TrueStory: How I got my first computer
I was whizkid. That was what they called the computer genius kids in the '80s. Yes, we had a TV show about kids like me. But I was born on the wrong side of the tracks, so money didn’t exist to find out I was a whizkid. That took luck, and it changed the course of my life forever.
I was in third grade when I first got my hands on a computer. The small town library where I spent much of my time reading books above my age level just purchased an Atari 800 XL, an early personal computer. I spent all summer reading the system manual and learning to program it. By fifth grade, our school setup Apple IIe’s. My teacher noticed I was lightyears ahead of the kids on Logo, so I got my own floppy disk and could program on my own. That was a big deal back then. Still no computer at home, so my life revolved around the library and staying in the computer lab after school.
Then we moved four miles out of town to a cabin in the woods where nothing cool tried to kill me. No more staying after school. No daily bike ride to the library in the summer. That meant writing programs in a notebook, with the plan to type them in later. That might have contributed to my loathing of pen and paper now I think about it.
One summer day when I was twelve, all two neighbor kids along my stretch of dirt road weren’t home. So it was boring, and all there was to do is ride up and down the dirt road up driveways and back. Or go into the woods and get eaten by mosquitos. As I am alive today to tell the tale we know which choice I made that fateful day.
I looped around in my immediate neighbor’s driveway, right across from mine. My house was on a hill, theirs was not. It took all summer to build up strength to pedal up that hill. Good thing, too. I noticed something papery fluttering on the ground. Money. Two crisp one hundred dollar bills. Nobody was around. My neighbors were not home to bring it to them. So I picked it up, put it in my pocket and rode up the less steep way to my cabin across the road.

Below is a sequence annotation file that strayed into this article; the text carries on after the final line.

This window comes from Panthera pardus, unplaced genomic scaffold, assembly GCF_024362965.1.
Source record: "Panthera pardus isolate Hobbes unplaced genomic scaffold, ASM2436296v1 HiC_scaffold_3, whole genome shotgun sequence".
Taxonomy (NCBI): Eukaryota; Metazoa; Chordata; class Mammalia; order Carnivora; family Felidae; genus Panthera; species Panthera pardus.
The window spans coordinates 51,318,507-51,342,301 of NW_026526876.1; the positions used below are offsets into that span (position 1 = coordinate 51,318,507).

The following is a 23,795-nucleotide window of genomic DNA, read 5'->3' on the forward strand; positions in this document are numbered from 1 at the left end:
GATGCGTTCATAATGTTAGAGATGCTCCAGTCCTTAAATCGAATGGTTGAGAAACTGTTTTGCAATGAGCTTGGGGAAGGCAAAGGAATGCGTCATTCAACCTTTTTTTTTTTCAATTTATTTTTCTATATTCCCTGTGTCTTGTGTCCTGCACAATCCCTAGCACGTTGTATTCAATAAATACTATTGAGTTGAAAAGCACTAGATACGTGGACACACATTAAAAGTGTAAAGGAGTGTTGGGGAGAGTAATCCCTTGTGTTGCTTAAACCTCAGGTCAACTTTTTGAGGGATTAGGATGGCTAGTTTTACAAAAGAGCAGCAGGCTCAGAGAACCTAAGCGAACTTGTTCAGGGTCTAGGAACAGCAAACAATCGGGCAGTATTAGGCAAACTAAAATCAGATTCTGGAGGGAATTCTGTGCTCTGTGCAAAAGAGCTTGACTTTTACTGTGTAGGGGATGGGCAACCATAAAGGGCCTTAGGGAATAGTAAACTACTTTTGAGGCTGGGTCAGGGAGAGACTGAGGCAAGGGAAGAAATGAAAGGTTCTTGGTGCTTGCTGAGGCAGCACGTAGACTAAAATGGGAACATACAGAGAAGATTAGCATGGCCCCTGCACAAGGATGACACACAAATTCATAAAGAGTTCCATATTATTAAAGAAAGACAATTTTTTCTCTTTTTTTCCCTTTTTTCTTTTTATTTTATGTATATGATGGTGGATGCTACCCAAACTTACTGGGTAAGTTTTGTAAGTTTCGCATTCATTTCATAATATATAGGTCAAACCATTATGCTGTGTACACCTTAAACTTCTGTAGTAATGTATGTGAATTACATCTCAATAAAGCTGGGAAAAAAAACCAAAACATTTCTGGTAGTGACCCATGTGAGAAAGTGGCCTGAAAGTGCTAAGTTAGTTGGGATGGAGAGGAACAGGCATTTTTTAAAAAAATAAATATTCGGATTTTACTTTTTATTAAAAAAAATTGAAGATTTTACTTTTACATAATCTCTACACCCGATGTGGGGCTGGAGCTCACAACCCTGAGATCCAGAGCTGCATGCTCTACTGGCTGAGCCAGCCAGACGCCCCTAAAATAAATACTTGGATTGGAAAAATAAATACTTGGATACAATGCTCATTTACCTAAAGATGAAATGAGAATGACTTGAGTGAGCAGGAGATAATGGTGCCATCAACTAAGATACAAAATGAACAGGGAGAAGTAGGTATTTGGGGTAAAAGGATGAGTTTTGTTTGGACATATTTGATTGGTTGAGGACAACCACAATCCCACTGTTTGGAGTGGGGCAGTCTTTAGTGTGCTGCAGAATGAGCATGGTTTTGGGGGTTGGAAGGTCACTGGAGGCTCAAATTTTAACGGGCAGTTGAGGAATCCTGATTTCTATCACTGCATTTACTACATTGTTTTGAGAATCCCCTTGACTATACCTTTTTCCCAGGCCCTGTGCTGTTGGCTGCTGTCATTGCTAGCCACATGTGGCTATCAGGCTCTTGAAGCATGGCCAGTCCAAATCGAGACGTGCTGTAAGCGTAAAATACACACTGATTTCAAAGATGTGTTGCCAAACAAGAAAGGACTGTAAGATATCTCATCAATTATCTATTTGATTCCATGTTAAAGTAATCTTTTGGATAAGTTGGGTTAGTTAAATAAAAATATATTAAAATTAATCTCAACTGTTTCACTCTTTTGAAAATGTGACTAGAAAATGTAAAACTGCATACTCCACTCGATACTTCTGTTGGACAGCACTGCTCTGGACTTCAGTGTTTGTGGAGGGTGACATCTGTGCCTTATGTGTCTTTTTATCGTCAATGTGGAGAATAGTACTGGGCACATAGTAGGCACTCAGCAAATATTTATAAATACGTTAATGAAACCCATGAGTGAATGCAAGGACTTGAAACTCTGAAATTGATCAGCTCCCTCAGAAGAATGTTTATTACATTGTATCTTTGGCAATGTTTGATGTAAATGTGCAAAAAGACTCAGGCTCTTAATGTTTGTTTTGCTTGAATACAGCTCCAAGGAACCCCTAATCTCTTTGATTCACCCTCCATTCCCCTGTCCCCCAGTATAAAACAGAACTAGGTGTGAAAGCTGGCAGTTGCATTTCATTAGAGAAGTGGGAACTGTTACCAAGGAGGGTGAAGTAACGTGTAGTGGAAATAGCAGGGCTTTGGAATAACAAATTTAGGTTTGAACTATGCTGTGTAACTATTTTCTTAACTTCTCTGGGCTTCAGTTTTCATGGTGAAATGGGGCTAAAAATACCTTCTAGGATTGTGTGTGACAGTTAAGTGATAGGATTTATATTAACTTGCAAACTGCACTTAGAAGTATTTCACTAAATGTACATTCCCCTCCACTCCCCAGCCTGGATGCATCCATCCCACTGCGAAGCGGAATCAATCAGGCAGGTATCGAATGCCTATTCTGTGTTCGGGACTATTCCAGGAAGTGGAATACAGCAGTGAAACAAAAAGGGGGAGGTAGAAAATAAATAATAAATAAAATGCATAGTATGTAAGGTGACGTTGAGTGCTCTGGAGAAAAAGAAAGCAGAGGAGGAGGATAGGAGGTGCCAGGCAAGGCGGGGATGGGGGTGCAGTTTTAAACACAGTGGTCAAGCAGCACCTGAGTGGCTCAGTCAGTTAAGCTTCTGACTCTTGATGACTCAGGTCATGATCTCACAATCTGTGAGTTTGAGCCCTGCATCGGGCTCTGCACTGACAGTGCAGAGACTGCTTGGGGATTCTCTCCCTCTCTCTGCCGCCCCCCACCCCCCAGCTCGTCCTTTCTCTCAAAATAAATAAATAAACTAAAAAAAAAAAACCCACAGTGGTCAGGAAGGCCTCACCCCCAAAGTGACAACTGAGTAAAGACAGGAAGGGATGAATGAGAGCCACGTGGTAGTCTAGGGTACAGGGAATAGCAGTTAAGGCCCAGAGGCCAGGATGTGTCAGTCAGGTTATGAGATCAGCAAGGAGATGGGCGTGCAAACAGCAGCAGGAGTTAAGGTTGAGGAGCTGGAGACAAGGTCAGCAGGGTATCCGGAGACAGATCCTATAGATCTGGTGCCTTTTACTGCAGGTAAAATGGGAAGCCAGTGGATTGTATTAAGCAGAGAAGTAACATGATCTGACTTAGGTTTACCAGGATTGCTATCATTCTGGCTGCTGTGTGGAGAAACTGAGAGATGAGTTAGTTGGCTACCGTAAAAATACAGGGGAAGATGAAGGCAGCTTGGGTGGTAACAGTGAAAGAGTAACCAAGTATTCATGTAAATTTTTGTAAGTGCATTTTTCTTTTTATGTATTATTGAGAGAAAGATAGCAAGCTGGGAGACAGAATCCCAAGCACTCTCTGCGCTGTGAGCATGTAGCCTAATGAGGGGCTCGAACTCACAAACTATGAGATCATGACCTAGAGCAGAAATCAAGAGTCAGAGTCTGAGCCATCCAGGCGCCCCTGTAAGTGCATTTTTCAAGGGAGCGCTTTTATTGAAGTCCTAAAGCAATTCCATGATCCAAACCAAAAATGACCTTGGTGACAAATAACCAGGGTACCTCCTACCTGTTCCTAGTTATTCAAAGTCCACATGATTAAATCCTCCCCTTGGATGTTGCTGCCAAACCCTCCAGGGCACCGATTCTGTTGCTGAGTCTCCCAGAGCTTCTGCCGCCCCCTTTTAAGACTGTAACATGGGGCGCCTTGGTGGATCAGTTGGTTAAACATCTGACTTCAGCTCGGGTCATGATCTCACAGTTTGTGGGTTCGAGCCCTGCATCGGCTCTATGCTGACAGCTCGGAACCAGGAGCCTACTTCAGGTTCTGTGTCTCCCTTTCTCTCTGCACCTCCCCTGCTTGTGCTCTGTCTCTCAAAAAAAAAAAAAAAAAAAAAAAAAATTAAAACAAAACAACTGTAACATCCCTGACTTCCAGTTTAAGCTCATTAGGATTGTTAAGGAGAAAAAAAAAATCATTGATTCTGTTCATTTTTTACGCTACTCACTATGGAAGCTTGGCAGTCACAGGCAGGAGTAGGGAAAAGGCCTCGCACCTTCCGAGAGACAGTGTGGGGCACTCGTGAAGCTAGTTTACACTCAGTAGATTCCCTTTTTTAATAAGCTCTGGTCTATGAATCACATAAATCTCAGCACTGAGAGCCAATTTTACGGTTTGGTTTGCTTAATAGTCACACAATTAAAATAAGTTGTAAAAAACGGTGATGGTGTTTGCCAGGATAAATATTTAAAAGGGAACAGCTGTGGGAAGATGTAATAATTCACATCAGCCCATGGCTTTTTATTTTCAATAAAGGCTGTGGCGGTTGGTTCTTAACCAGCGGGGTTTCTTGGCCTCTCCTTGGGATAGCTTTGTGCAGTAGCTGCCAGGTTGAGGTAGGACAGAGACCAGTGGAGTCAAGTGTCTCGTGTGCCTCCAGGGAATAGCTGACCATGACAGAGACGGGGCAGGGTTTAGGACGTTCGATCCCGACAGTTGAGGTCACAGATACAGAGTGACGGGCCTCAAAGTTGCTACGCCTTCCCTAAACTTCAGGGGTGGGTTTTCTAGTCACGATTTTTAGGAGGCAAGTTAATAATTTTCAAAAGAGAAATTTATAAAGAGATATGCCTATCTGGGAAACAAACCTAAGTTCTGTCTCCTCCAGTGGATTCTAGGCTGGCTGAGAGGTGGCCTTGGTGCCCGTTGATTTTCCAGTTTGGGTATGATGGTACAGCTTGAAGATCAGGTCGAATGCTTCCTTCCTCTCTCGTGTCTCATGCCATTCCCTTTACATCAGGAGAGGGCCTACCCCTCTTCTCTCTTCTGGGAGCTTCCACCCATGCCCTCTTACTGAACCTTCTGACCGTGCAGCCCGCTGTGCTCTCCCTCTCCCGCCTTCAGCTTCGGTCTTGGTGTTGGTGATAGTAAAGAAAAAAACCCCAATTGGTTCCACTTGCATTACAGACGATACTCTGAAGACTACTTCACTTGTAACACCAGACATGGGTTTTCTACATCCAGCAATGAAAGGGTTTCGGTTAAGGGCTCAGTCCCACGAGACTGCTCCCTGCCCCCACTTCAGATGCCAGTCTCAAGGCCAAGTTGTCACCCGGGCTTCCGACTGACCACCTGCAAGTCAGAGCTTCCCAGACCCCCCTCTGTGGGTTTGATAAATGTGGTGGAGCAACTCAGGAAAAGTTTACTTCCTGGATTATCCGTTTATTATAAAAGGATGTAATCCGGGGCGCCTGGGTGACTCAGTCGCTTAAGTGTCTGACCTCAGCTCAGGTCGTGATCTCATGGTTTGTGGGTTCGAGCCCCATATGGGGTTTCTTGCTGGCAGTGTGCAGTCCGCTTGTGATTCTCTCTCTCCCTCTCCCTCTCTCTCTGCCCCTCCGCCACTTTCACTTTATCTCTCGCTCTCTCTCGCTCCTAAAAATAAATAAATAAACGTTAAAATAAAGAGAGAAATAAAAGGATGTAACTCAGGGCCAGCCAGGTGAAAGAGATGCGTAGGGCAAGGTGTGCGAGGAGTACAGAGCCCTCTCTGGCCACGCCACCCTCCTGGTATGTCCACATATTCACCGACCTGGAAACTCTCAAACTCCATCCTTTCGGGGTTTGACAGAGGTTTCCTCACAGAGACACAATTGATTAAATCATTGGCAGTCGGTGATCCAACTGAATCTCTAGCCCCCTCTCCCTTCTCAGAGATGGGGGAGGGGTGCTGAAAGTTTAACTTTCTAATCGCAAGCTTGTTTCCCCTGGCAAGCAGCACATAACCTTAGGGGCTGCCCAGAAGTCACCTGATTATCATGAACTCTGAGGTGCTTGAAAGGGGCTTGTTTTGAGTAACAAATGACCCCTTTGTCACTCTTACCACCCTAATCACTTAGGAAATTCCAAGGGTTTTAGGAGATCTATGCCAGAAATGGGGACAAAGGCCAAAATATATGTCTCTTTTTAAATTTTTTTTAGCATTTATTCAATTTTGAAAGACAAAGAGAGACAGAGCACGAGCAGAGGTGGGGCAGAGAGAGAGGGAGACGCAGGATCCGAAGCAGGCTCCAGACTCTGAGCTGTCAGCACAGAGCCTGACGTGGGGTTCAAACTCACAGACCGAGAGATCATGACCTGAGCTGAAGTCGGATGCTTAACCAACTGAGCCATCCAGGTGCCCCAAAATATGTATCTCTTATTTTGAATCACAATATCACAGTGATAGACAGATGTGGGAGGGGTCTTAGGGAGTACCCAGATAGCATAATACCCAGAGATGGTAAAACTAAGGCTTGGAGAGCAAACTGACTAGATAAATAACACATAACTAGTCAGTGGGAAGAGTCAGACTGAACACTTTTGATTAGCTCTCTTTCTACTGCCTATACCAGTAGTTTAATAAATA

Being raised a proper honest Minnesotan, I showed the money to my mom. She was wise, which isn’t useful for a job, but worked well for raising children. She put the money away in one of those metal band-aid brand tins. I still have it (the tin, not the money). Mom looked at me and said, “keep quiet about this. Wait until I talk to the neighbors and see if it is theirs.”
A few nights later, mom is over at the neighbor’s playing canasta. She came home and told me, “You can keep the money, but don’t tell anybody you got it.” Turns out, while she was over there (and this next bit is almost a quote of her words, rest her soul), their asshole drug dealer brother showed up. Swore up and down about how he lost two hundred dollars in the Twin Cities that weekend. So she surmised he was the original owner and a better asshole couldn’t sooner be parted from his loot.
That money sat in that tin for a few months. I didn’t have a burning need to spend it. One day my mom presented a COMB catalog, which was a liquidation company selling a variety of products. She pointed to a Commodore Plus-4 computer for $80. Compared to the C-64 or Vic-20, it was a thing of beauty. I ordered it and was soon spending far too much time programming and learning how to write for multiple platforms with a common code base. I taught myself 6502 Assembly on it. The computer itself lasted until my senior year in high school, when some chip malfunctioned.
That was thirty plus years ago. My CEO and business partner always asks me to tell this story during dinner with clients.
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